The Children’s Statistical Yearbook is a concept that aims to inspire children to examine their daily life and to produce data on it by utilizing statistical methods. Collecting diverse data on their living environment guides children to cooperate and to develop their own communities. The Yearbook offers the schools an active way that enhances participation to implement the curriculum, and to obtain new data on the wellbeing of the pupils.
Several schools in Helsinki have been piloting the Children’s Statistical Yearbook and their experiences have been positive. Through statistical methods, concrete information about the wellbeing of the pupils has been obtained. Furthermore, the school’s practices have been modified based on these findings so that they meet the pupils’ needs and desires better.
Meilahti focuses on school satisfaction
In the spring, the pupils of Meilahti school studied the issues that concerned the pupils starting a new school. The students listed things like new mealtime practices and the fear getting lost, for example.
Based on information collected, the school’s practices were changed so that the 7th-graders were given a briefing about the school so that special attention was paid to the statistically significant “uncertainty factors”. When the 7th-graders had attended school for a few weeks, they filled in a school satisfaction inquiry. Based on the results it could be noted that the new way to brief the 7th graders had worked very well and Meilahti junior high school has decided to change its procedures based on the Yearbook project.
Visualization by the Meilahti students.
Kannelmäki examines learning styles
The pupils at Kannelmäki junior high school answered a poll about the factors that influence their learning. The questions had been divided into six categories: emotional factors, psychological factors, environmental factors, social factors, physiological factors and reception channels. Based on the results, a personal learning profile was drawn up for each pupil and it was discussed together in biology class. The pupils also visualized their learning profiles in a poster.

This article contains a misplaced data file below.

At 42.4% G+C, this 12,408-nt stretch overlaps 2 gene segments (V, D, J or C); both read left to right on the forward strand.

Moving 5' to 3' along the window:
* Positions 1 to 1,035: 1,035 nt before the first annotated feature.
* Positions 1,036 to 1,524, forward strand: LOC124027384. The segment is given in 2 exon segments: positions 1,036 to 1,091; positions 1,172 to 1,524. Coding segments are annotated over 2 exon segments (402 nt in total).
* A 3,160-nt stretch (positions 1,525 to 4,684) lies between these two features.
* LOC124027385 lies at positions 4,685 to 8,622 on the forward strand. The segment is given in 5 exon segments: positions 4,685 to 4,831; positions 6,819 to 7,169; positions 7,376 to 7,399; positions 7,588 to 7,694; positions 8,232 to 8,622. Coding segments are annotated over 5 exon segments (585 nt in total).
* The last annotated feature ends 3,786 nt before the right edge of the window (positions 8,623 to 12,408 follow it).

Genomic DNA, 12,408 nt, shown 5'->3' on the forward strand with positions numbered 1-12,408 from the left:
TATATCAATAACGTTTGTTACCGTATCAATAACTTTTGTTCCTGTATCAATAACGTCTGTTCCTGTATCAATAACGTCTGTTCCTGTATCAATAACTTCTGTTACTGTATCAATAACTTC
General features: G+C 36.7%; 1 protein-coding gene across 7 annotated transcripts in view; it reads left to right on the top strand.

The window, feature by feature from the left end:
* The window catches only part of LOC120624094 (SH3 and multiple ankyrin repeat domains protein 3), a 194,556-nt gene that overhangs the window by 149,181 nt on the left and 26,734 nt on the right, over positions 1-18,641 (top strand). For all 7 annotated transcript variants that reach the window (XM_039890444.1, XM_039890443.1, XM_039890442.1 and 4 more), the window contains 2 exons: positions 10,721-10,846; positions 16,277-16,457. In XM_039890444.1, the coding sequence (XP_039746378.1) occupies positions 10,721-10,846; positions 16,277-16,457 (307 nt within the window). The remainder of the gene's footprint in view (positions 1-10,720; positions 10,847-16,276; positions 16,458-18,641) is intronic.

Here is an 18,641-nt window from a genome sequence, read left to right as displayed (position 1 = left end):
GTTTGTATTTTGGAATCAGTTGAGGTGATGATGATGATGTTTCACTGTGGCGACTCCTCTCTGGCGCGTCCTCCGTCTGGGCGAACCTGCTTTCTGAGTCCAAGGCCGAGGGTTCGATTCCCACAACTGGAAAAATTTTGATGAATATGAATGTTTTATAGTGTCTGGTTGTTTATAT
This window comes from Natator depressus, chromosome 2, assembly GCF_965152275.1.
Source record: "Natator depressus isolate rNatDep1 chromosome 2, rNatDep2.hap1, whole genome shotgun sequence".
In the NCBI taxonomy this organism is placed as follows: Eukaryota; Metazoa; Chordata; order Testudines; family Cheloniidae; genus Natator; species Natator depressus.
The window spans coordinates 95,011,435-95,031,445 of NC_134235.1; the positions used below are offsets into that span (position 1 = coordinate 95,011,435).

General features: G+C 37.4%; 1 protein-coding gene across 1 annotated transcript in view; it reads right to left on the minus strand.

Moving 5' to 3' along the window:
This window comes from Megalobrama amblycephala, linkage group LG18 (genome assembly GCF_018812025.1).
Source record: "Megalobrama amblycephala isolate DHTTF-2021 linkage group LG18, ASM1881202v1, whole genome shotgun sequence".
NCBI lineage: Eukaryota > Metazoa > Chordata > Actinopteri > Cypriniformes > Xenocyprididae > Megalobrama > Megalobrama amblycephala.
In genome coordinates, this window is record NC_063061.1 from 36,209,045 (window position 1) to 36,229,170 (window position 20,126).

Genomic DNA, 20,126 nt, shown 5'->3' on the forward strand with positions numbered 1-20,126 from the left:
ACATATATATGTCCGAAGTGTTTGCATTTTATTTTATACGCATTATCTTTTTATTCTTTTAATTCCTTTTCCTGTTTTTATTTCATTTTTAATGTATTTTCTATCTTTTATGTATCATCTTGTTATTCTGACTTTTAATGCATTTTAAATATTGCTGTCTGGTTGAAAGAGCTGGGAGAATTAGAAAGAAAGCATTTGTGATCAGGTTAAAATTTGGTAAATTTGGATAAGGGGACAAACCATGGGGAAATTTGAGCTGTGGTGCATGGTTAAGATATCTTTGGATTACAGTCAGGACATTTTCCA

The teacher used the data to make pupil profiles for his or her own use; it cross-referenced the pupils’ grade point averages and their learning profiles. Based on this, the pupils can be divided into groups based on their learning style, i.e. offer them for example a quiet room to work in or better lighting. The different learning styles have been discussed with the pupils so that they would better understand – and tolerate – each others’ differences.
Statistics Finland closely involved
For more than a century, the Statistics Finland has been producing the Statistical Yearbook of Finland. “The statistical yearbook produced by the children is a tremendous “sister product” that we absolutely want to be involved with. Our goal is to make statistics and the possibilities for their use known, and to teach the skill to read and use statistics, which is so needed in the modern society.” Reija Helenius summarizes the motives of Statistics Finland.
The project offers Statistics Finland an excellent opportunity to deepen its collaboration with schools. Collaboration works on the pupils’ terms and based on the curriculum. “Working with children and youth has been especially fascinating in this project. Knowing how to present statistics so that other people, not only the experts, understand them is a challenge. So we need to look at things from another perspective,” Helenius says.
The City of Helsinki Urban facts, the welfare unit of the Education department, the Math Land of City of Helsinki, University of Helsinki Summamutikka centre and Forum Virium Helsinki are working on the Children’s Statistical Yearbook and the operating models linked with it. Further information on the operating models and completed projects is available at: www.lastentilastollinenvuosikirja.fi
Children’s Statistical Yearbook is part of the Collective School and Innovative Services initiative, which develops models for promoting collectivity and student participation in schools.The project is coordinated by Forum Virium Helsinki and the cities of Helsinki, Turku and Lappeenranta are also involved. The project is carried out in the period 2012 – 2014 and it is funded by the European Regional Development Fund.
tel. +358 40 556 2125